Valentine’s Day: a.k.a Doomsday

With the excitement of the hectic holiday season behind us, we seem to be settling in for a long and quiet winter. If this prospect seems bleak and boring—don’t despair! It won’t be long before the arrival of our next holiday—the Feast of Saint Valentine, more commonly known today as Valentine’s Day.

February 14th has been celebrated around the world since before the Middle Ages; however its origin is mysterious. It began as a celebration of the patron saint Valentinus or Valentine. However, the identity of Valentine remains shadowy since the Catholic Church recognizes at least three different saints with that name. One legend has it that he was a Roman priest who defied Emperor Claudius II’s decree that soldiers had to remain single, by secretly performing marriages for young lovers. When he was discovered, Valentine was put to death. Another legend portrays Valentine as someone who was imprisoned for helping Christians escape from harsh Roman prisons. In this story, he is credited with sending the first “valentine” to a young girl who visited him in jail by writing her a letter signed “From your Valentine.” Despite the confusion as to his identity, all the accounts of Valentine portray him as a kind and caring person. Originally a commemoration of Saint Valentinus’ life and good deeds, it wasn’t until the High Middle Ages, when the era of courtly love flourished, that the day became associated with romantic love. As time went on the holiday’s link to romantic love only grew. Eighteenth-century England took hold of the loving holiday and officially marked it as the day in which lovers expressed their feelings for one another by sending flowers, candy, and hand-written letters and cards known as “valentines.” And so began the tradition that continues to this day.

You may be taking in all these facts and perhaps finding a new sense of respect for the holiday. However, while the wheel of “progress” has continued to turn, this once truly romantic and thoughtful holiday has lost some of its touch. In the 19th century new technology meant that mass-produced greeting cards replaced the 18th century handmade versions. This in turn led to the rise of booming businesses such as one familiar to us all: Hallmark. Thanks to this well-known company that creates cards for every occasion one could possibly think of, we now no longer have to go through all the trouble of making a heartfelt card on our own. For many this modern day convenience has taken away the importance of Valentine’s Day. People no longer receive thoughtful letters that express their love for their significant other or a person they find intriguing. Instead, they receive a card with a tacky, typical, clichè cover that has some sappy message on the inside with no sign of sincerity besides the person’s signature.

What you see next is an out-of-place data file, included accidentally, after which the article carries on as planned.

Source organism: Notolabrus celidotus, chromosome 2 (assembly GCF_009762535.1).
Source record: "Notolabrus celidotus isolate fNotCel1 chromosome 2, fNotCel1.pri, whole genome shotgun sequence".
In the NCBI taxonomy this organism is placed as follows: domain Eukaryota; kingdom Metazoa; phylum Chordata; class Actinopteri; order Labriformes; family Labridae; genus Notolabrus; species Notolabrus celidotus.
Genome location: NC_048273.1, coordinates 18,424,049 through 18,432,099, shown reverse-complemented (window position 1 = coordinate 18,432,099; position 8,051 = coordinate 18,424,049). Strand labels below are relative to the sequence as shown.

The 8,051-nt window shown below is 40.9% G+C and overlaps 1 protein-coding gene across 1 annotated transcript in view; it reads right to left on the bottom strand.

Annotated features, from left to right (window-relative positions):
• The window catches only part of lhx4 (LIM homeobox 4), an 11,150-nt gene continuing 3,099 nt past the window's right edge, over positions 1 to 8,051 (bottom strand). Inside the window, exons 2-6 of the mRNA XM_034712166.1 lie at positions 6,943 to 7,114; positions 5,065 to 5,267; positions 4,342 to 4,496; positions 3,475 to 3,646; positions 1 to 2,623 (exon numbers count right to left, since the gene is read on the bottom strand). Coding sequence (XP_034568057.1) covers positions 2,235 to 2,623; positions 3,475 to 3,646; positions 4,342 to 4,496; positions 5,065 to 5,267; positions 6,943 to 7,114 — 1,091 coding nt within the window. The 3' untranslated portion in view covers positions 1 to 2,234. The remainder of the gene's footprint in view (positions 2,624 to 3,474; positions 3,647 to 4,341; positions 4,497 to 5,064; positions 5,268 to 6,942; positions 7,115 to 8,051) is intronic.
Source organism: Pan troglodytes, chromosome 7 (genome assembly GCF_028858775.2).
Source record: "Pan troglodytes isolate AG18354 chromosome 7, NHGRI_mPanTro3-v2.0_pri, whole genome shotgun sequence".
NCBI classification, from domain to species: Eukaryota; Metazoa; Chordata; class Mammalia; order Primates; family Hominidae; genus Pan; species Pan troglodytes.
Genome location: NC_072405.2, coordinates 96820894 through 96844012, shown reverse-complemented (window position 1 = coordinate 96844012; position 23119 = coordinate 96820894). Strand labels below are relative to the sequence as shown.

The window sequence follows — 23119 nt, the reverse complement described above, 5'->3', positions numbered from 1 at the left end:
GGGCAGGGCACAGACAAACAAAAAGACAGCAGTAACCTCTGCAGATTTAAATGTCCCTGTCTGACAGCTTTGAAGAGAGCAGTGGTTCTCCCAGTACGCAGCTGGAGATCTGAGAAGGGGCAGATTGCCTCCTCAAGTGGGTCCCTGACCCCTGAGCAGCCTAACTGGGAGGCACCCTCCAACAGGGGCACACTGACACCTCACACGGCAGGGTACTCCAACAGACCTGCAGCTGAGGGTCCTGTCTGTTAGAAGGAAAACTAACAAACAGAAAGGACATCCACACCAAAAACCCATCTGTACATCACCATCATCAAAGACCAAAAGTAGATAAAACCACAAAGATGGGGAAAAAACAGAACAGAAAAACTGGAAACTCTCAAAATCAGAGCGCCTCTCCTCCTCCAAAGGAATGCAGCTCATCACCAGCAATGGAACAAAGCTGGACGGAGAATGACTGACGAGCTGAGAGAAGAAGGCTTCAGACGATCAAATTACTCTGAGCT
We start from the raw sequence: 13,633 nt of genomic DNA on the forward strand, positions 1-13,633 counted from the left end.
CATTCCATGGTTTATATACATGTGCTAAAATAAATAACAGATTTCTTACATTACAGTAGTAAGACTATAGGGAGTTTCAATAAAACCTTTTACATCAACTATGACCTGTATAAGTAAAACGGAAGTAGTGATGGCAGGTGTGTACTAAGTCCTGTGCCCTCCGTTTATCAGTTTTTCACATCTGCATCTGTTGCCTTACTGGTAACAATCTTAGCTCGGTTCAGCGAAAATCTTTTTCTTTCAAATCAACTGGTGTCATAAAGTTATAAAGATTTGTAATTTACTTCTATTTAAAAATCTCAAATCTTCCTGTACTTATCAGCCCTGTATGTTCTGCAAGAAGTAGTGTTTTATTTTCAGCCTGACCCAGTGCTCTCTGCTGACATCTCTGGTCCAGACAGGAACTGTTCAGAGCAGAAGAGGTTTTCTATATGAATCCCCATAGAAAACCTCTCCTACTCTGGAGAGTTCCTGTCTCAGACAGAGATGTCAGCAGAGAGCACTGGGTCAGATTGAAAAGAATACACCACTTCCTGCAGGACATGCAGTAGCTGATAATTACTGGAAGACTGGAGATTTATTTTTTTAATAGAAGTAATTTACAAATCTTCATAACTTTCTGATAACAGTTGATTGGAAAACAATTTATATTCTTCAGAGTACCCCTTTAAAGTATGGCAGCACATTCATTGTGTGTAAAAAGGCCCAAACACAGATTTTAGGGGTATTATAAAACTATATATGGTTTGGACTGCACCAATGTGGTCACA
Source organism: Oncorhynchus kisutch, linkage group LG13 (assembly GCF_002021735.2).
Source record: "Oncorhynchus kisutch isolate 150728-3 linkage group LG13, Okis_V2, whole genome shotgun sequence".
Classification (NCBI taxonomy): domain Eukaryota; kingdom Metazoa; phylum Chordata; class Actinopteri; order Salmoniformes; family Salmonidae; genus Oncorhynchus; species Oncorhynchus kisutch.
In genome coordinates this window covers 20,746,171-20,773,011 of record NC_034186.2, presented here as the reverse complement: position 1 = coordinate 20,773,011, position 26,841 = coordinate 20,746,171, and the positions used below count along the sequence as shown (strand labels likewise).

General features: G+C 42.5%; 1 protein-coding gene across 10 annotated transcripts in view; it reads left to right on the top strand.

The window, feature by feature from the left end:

Ironically, even though the impersonality of modern day Valentine’s Day has led to people taking it less seriously, the pressure associated with it has increased. Greeting card companies are not the only ones guilty of complicating what used to be a simple holiday by promoting an over the top, lovey-dovey, totally unrealistic kind of love. Media is guilty too. In recent years, there have been many movies about Valentine’s Day that involve the trials and tribulations of poor fools desperately trying to find true love on or before the all-important date of February 14th. Many television programs feature “valentine” episodes that similarly over dramatize the importance of having a valentine. The implication that a person’s worth is defined by whether or not they have a significant other has unfortunately resulted in stress, rather than love, which is supposed to be the number one emotion associated with this holiday. Ipswich High School senior Ellie Dolan expresses her regrets about the holiday by stating: “Valentine’s Day has become way too overrated. The day seems to only end in drama and let down, especially if you are single. Even if you are not single, the day is just stressful because now there is just too much hype over it.”

Even Mrs. Billings-White, Ipswich High School’s orchestra teacher says: “I remember when I was in high school—I used to get so anxious that I wasn’t going to get a valentine on Valentine’s Day. Ahh it was an awful feeling.”

It seems as though our society’s own devices have turned against us and transformed a once loving, caring, and genuinely thoughtful day into a frenzied, stressful, overwhelming, and often gut-wrenching day. Perhaps one day the holiday will return to how it used to be, but for now, it remains a doomsday to many.